I wrote this during my first semester in college. Same horrible creative writing teacher as previously mentioned. She hated it, of course. 😀
Celestial Innovations, Inc.
Sam was bored. So bored, in fact, that he was lethargic. Bored because he was lethargic, all stemming from his boss’ quaint request to “Build up a universe, Scout.”
“Scout.” He hated that name. His boss thought it was some sign of camaraderie to make up pet names for all his employees. Bill was “Clown.” James was “Duder.” They all put up with it because it kept the boss in a good mood—The boss of Celestial Innovations, Inc.
“What a neat job,” he thought when he was hired. “Where else can you build your very own moon?” That went on for the first week, when he was still in training for designing craterscapes. Now he built universes. That was a bit trickier.
He couldn’t simply tell the computer what he wanted it to look like, what kind of textures to put on it, and render it in the Celestial Replicator…It was a universe. A big blob of nothingness, when you think about it—but that’s the trick. You can’t precisely think about something that isn’t really there, and won’t be there even after you create it. It was the idea that counted.
“Be one with the universe, Scout.” That was his boss’ advice. It made him mildly suicidal, but he usually got over it.
He was cursing mildly and swiveling rapidly in his cushy-looking-but-not-really cubical chair. He swiveled when he was upset. If he was also bored he tended to curse mildly in rhythm with the clicking of the smoothly-operating-but-not-really Xerox machine. Good for something, he supposed.
His boss cuffed him on the shoulder. “How’s that universe coming, Scout?”
It wasn’t a question, it was a reminder.
Sam wasn’t ready for this. He hadn’t stopped cursing yet. “Damn good brainstorming, sir—gonna lay a good one.” Stupid machine.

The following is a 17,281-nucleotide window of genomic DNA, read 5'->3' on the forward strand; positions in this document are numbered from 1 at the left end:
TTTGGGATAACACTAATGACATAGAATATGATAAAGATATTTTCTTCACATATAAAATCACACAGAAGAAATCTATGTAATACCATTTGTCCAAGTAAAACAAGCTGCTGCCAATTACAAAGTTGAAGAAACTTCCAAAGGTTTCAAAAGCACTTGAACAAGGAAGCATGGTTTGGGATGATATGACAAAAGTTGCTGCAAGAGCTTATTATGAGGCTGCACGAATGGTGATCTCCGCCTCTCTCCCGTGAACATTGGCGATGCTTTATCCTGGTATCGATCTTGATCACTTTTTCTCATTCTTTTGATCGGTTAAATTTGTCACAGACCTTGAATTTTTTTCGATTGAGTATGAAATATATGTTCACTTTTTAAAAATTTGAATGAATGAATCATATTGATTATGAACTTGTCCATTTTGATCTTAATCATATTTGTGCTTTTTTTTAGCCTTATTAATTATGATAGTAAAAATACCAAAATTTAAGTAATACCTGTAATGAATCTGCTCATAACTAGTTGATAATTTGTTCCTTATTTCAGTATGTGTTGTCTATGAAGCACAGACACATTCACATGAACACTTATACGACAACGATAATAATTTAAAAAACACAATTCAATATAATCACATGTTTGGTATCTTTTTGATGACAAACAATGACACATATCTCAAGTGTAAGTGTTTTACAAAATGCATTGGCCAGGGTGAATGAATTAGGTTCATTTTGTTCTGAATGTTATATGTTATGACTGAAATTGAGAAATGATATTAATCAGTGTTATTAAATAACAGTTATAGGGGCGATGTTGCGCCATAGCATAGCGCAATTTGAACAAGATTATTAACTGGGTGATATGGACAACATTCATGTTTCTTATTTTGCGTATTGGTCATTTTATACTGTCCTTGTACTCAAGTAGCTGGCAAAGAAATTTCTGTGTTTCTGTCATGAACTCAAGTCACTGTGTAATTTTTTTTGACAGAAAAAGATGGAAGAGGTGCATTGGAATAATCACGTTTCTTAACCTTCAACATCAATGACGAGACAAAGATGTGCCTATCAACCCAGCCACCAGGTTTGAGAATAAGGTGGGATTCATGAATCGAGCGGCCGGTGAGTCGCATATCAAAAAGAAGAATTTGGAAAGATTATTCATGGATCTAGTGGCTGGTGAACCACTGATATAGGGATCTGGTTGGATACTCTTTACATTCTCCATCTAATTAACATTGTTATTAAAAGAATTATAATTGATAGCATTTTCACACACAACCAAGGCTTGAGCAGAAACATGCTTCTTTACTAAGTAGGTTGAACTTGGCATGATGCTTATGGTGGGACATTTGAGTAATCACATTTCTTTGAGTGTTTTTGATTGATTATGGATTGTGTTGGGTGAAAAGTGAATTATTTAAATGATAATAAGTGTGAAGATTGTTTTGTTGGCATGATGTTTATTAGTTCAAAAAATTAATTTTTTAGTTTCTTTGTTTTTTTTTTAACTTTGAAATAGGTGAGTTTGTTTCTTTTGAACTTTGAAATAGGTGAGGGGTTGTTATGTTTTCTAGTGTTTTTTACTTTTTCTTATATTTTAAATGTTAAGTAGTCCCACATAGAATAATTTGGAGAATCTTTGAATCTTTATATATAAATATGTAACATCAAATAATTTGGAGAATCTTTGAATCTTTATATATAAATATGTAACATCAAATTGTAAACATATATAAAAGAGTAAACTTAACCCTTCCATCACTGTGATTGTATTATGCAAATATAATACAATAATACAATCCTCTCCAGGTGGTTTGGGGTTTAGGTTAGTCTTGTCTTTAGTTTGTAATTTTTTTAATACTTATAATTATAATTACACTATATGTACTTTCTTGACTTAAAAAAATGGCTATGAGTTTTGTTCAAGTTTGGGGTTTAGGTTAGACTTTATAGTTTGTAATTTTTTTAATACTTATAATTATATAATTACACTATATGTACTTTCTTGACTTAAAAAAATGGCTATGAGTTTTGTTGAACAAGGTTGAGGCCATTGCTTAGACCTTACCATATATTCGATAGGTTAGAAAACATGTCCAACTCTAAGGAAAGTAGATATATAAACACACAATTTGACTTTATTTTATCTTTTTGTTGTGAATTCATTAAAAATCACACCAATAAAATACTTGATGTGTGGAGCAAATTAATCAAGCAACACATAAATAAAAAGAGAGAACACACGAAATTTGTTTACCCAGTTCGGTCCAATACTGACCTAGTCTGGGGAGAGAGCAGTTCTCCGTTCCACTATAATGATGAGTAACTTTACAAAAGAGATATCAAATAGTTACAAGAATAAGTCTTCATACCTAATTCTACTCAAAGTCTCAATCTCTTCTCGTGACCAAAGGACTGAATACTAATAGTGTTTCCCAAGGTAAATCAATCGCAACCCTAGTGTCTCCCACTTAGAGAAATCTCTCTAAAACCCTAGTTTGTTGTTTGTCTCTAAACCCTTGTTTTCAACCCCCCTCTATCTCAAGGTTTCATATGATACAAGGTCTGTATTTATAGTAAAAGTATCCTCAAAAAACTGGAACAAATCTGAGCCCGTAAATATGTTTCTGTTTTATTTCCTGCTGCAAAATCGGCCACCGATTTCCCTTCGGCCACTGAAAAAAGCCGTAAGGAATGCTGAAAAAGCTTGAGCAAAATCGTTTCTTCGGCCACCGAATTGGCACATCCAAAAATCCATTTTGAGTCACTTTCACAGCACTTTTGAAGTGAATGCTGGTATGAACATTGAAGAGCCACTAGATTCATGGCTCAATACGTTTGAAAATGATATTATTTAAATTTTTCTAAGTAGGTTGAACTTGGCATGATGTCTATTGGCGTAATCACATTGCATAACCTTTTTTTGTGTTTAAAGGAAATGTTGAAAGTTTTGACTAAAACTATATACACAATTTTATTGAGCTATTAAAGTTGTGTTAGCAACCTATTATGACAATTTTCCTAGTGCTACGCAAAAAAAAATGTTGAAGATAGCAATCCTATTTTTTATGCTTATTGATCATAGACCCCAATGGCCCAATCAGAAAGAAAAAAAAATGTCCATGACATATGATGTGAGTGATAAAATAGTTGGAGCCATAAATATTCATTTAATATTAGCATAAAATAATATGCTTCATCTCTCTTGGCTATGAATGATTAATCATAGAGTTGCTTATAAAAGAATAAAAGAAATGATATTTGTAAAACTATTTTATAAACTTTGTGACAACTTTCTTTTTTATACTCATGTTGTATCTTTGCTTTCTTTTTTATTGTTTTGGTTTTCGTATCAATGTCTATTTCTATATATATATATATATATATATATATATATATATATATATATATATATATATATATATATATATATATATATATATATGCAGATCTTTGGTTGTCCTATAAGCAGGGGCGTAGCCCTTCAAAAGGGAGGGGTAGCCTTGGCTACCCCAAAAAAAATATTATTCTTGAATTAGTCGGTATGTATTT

“Keep up the good work, Scout, next Monday’s gonna be a real kicker!” Get on it or you’re fired—this is an important client.
“Like a fly on sh…shoo-fly pie, sir.”
His boss cheerily strode towards the next cubicle.
“Duder!” Sam heard from the next cubicle.
Yes, sir, kick ‘em in the client, sir.
He munched a Twinkie. They always helped him be one with the universe. There must be something deeply spiritual in those layers of synthetic starch and partially hydrogenated vegetable oil. It was as if with every bite he was biting into a heavily seasoned—
He impulsively leaned over and blew a sizely piece of Twinkie into the paper basket. The back legs were still wiggling. Must have been a cockroach—only a cockroach could survive inside a Twinkie.
After a bit more spitting and cursing he returned to his blank monitor. The computer had booted up and was ready for him to input his basic concept for the universe. He was mildly excited about trying out the latest version of Headspace.
The latest innovation was for the program to immediately put the computer into power saving mode while you thought up the basic concept. He hadn’t expected that. Go Microsoft.
“Basic universe, no specific purpose. Capable of containing planets, stars, solar systems, galaxies, but currently does not.” (Planets, stars, solar systems and galaxies are an extra charge.) “Age: one trillion years. Size, four-thirds pi fifteen zillion light years cubed. Linear travel speed: 25 times diameter per second. Four-dimensional—standard settings.” That oughtta give it something to complain about. Much to his dismay, the monitor only stared back at him blankly. He shrugged.
Now was the tricky part. What was this universe to become? How long would that take? Was it moral to decide it? What was moral in that universe? Would people obey those morals? He proceeded to dig the project request form out of his lunch box. It would make a good napkin—it wasn’t a carbon copy.
…To create a strictly moral universe capable of recreating itself in the event of collapse, overexpansion, or any other ill effects pertaining to old age.
That was the gist of it. The rest was the kind of corporate mumbo-jumbo that keeps lawyers employed.
By moral, they probably meant something to the extent of protecting the young and helpless, not stealing, killing, giving to the needy—all the usual Christian stuff. That ought to be easy.